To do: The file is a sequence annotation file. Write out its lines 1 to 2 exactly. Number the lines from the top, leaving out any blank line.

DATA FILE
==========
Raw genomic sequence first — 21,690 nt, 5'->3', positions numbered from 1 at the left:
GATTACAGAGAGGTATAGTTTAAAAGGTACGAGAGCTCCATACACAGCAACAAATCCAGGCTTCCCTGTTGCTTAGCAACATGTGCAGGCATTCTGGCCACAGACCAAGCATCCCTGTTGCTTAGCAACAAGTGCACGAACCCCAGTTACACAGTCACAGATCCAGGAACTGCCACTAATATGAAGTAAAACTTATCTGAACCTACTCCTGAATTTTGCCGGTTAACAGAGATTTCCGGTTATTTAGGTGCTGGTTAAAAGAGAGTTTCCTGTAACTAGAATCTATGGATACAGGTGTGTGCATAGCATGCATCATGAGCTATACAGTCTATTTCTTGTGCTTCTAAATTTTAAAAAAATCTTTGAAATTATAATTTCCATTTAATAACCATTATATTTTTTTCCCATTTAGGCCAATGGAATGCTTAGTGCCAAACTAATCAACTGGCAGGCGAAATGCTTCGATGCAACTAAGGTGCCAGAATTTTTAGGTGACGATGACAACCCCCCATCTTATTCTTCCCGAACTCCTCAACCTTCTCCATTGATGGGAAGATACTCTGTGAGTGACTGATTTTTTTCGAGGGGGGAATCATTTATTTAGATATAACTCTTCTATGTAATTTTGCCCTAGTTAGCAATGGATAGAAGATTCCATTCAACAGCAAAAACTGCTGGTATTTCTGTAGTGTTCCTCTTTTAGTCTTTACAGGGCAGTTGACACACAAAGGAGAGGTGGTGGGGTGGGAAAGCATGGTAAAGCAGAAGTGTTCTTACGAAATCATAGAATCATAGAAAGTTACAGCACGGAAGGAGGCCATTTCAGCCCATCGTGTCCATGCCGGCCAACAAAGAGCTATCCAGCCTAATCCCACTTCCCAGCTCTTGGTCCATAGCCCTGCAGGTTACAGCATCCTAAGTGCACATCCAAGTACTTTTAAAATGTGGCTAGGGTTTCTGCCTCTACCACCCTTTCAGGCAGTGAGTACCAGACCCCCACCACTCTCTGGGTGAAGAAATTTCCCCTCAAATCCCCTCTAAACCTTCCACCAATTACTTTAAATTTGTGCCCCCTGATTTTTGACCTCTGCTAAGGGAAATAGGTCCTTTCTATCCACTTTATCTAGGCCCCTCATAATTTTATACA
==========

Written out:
Raw genomic sequence first — 21,690 nt, 5'->3', positions numbered from 1 at the left:
GATTACAGAGAGGTATAGTTTAAAAGGTACGAGAGCTCCATACACAGCAACAAATCCAGGCTTCCCTGTTGCTTAGCAACATGTGCAGGCATTCTGGCCACAGACCAAGCATCCCTGTTGCTTAGCAACAAGTGCACGAACCCCAGTTACACAGTCACAGATCCAGGAACTGCCACTAATATGAAGTAAAACTTATCTGAACCTACTCCTGAATTTTGCCGGTTAACAGAGATTTCCGGTTATTTAGGTGCTGGTTAAAAGAGAGTTTCCTGTAACTAGAATCTATGGATACAGGTGTGTGCATAGCATGCATCATGAGCTATACAGTCTATTTCTTGTGCTTCTAAATTTTAAAAAAATCTTTGAAATTATAATTTCCATTTAATAACCATTATATTTTTTTCCCATTTAGGCCAATGGAATGCTTAGTGCCAAACTAATCAACTGGCAGGCGAAATGCTTCGATGCAACTAAGGTGCCAGAATTTTTAGGTGACGATGACAACCCCCCATCTTATTCTTCCCGAACTCCTCAACCTTCTCCATTGATGGGAAGATACTCTGTGAGTGACTGATTTTTTTCGAGGGGGGAATCATTTATTTAGATATAACTCTTCTATGTAATTTTGCCCTAGTTAGCAATGGATAGAAGATTCCATTCAACAGCAAAAACTGCTGGTATTTCTGTAGTGTTCCTCTTTTAGTCTTTACAGGGCAGTTGACACACAAAGGAGAGGTGGTGGGGTGGGAAAGCATGGTAAAGCAGAAGTGTTCTTACGAAATCATAGAATCATAGAAAGTTACAGCACGGAAGGAGGCCATTTCAGCCCATCGTGTCCATGCCGGCCAACAAAGAGCTATCCAGCCTAATCCCACTTCCCAGCTCTTGGTCCATAGCCCTGCAGGTTACAGCATCCTAAGTGCACATCCAAGTACTTTTAAAATGTGGCTAGGGTTTCTGCCTCTACCACCCTTTCAGGCAGTGAGTACCAGACCCCCACCACTCTCTGGGTGAAGAAATTTCCCCTCAAATCCCCTCTAAACCTTCCACCAATTACTTTAAATTTGTGCCCCCTGATTTTTGACCTCTGCTAAGGGAAATAGGTCCTTTCTATCCACTTTATCTAGGCCCCTCATAATTTTATACA